The wool market has reached its sweet spot for fine wool growers but experts are encouraging growers to make hay while the sun shines and sell now, before they are caught out.
At the superfine end, 17-micron wools have risen 922 cents or 58 per cent year-on-year.
And according to industry specialists the demand for fine microns has also translated into a large price divergence between fine, medium and broad microns.
Mecardo's managing director Robert Hermann said due to the recent drought and low national flock numbers, the the industry is in exceptional circumstances.
"Exceptional circumstances tells us to be cautious about being too predicative about what is going to happen in the future," Mr Hermann said.
"Everyone hopes these things go on forever, but usually they don't, and the more extreme they get, the risk is the more extreme the recovery is.
"If you look back over history, those spikes of fine wool are quite short and sharp, so fine wool producers need to make hay while the sun shines and sell as much fine wool as they can when these prices are about."
But he admits the high prices may hang on longer this time round as the likelihood of any big supplies of fine wool hitting the market in the short-term is minimal.
"Even if we had failed spring rains this year, it would be the spring of next year before the increase of fine wool came because of the result of a poor season," Mr Hermann said.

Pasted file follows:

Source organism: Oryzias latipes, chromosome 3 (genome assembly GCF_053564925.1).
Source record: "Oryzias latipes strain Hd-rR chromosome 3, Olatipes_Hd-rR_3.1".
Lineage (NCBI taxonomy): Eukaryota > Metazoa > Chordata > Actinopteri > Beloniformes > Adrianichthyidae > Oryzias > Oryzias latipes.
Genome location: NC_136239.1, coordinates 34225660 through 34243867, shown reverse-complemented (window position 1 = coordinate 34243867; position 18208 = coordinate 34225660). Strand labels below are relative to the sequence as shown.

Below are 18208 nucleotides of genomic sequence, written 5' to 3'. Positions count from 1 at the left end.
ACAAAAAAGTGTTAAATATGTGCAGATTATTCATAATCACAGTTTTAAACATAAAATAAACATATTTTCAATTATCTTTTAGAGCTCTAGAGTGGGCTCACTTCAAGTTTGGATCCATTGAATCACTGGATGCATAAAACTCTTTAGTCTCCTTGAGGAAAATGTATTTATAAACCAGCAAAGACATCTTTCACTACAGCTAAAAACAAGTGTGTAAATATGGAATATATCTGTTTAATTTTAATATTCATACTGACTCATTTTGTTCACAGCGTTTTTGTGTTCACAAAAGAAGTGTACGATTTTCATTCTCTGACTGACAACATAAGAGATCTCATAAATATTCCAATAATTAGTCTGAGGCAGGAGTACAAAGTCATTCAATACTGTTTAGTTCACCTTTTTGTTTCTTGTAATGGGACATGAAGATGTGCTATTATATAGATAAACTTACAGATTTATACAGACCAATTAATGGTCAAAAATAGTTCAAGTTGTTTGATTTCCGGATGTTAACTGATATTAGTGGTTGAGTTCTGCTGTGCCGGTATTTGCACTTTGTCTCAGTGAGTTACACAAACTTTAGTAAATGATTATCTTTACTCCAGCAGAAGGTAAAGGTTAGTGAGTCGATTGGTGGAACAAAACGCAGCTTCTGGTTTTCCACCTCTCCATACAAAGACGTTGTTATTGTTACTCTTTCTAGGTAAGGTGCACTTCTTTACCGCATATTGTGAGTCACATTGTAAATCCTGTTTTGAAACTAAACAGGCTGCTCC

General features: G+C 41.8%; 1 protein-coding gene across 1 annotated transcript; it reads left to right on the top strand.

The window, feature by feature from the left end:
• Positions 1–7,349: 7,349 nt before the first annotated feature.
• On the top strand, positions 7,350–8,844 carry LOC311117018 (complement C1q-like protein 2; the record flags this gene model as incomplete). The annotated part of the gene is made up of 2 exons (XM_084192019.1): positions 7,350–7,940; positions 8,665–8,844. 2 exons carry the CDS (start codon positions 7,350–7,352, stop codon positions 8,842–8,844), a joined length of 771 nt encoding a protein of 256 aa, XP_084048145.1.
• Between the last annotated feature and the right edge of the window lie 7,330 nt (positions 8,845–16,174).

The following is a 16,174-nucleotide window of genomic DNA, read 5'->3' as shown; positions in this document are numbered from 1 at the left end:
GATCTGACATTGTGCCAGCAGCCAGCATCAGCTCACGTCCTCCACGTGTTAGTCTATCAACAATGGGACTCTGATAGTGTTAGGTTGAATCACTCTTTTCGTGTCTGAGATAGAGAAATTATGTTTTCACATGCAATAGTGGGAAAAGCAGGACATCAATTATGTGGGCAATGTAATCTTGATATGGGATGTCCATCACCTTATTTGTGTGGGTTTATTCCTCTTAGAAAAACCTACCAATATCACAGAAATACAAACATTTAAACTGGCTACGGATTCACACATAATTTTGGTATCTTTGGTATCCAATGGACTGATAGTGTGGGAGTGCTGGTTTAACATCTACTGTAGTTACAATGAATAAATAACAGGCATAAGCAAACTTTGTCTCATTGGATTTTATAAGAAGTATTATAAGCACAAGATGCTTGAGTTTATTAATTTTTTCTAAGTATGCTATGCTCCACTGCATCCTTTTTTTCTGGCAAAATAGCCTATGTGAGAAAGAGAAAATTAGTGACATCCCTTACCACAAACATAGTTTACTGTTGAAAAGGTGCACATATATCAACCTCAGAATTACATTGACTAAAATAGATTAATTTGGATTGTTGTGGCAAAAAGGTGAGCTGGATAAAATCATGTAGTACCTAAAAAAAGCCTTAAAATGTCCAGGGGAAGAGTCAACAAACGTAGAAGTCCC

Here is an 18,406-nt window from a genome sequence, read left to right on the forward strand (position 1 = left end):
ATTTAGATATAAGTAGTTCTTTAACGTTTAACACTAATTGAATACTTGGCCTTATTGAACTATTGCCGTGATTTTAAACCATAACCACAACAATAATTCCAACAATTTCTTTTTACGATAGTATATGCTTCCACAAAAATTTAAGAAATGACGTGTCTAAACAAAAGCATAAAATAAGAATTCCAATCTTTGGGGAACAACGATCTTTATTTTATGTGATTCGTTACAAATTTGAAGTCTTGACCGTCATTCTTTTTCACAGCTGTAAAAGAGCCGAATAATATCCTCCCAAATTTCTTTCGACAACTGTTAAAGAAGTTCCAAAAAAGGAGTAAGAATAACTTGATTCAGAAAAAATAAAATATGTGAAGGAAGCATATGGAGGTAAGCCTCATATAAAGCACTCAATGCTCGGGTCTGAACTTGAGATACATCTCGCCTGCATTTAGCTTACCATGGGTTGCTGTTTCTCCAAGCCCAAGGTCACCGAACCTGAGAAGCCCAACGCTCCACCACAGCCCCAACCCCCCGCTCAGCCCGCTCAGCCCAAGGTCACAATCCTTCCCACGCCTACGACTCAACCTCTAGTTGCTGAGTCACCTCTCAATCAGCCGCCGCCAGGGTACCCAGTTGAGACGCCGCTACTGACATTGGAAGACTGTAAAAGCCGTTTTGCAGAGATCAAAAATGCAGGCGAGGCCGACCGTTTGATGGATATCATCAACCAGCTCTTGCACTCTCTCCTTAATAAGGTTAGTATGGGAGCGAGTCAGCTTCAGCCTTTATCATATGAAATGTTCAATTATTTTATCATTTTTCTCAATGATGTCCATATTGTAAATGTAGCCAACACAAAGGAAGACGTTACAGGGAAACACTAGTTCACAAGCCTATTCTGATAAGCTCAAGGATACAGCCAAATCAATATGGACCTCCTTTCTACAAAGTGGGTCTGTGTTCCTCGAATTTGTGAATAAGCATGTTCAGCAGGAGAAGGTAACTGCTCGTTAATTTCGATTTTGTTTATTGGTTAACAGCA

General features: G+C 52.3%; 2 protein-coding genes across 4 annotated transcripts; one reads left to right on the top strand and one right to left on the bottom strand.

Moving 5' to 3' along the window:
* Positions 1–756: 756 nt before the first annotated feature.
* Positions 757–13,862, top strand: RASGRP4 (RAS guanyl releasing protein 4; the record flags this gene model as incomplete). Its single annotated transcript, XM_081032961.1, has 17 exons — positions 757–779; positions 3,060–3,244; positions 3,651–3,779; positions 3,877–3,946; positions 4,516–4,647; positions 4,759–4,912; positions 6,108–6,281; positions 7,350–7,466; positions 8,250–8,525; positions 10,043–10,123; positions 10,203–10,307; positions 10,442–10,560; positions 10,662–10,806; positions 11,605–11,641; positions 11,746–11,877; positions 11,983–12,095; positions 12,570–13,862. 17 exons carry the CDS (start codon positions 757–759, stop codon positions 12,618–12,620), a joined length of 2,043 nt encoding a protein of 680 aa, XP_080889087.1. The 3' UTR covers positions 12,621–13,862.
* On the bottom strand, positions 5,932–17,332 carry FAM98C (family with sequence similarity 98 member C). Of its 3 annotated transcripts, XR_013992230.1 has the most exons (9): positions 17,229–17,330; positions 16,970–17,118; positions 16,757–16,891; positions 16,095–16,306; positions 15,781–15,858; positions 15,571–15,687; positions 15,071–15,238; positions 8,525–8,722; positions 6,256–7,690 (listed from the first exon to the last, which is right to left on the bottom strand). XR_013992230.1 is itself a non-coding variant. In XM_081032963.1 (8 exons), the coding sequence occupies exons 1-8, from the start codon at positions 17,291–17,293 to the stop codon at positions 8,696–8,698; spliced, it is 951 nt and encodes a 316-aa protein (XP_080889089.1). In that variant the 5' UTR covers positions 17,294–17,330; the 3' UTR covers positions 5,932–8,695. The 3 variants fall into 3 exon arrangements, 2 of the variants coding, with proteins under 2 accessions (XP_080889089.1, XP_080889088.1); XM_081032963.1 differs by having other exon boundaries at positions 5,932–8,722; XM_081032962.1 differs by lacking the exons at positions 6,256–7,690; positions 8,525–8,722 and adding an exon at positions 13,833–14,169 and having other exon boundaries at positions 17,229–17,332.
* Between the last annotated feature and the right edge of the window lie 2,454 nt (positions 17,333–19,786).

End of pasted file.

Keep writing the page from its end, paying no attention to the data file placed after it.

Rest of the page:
"But we are also seeing renewed demand from some processors - Italy, Germany, and countries in the Czech Republic - they are all countries that really value the high quality fibres of fine wool.
"And although that will carry through the entire clip, maybe we are seeing a little bit of a shift in demand there."
Rural Bank's regional manager agribusiness, QLD and Northern Rivers Mark Pain said since September 2020 the differentiation of superfine, fine and boarder wools has really spread out.
"Fine micron prices, (17-micron) have increased by 92 per cent, medium micron wools, (20-micron) by 58pc and broad microns (28-micron) by 23pc," Mr Pain said.
"But recent buyer enquiries for medium microns suggest fine micron prices may have diverged too far and are reaching the upper limit."
In a recent 'The Yarn' podcast, AWI trade consultant Scott Carmody said one of the reasons the gap between fine and broader type wools had widened was due to China delving into the once European dominated market share of finer wools.
"The Chinese were very aware that the European manufactures were facing a much worse situation during the pandemic than they were," Mr Carmody said.
"They saw an opportunity at the finer level to get in there and get some market share. It's all about market share in any business."
He said yarn-makers and top-makers that had never previously on-sold their product anywhere then largely domestically in China, or some of the closer nations like Japan or Korea, saw the opportunity and garnered market share out of Italy and Germany and in turn, are now selling top-end wool yarns into those places.
"That helped those finer microns stretch away," he said.
"Unfortunately this coincided with the recovery in the season. Grower production has pushed that micron broader, making that wool even rarer at the finer end."
He said the increase in production and the increase of wool cut has been highlighted by wool brokers as being predominately the number one trait they sheep producers are focussing at at ram sales and on-farm production.
"Producers want that larger animal for dual purpose and wool cutting reasons to make it a more profitable animal," Mr Carmody said.
"That too has coincided with that broadening up of the micron that has seen the real push into the widening of those gaps that the price differentials between the 18.5-micron and finer at 30c to 35c per point a micron."
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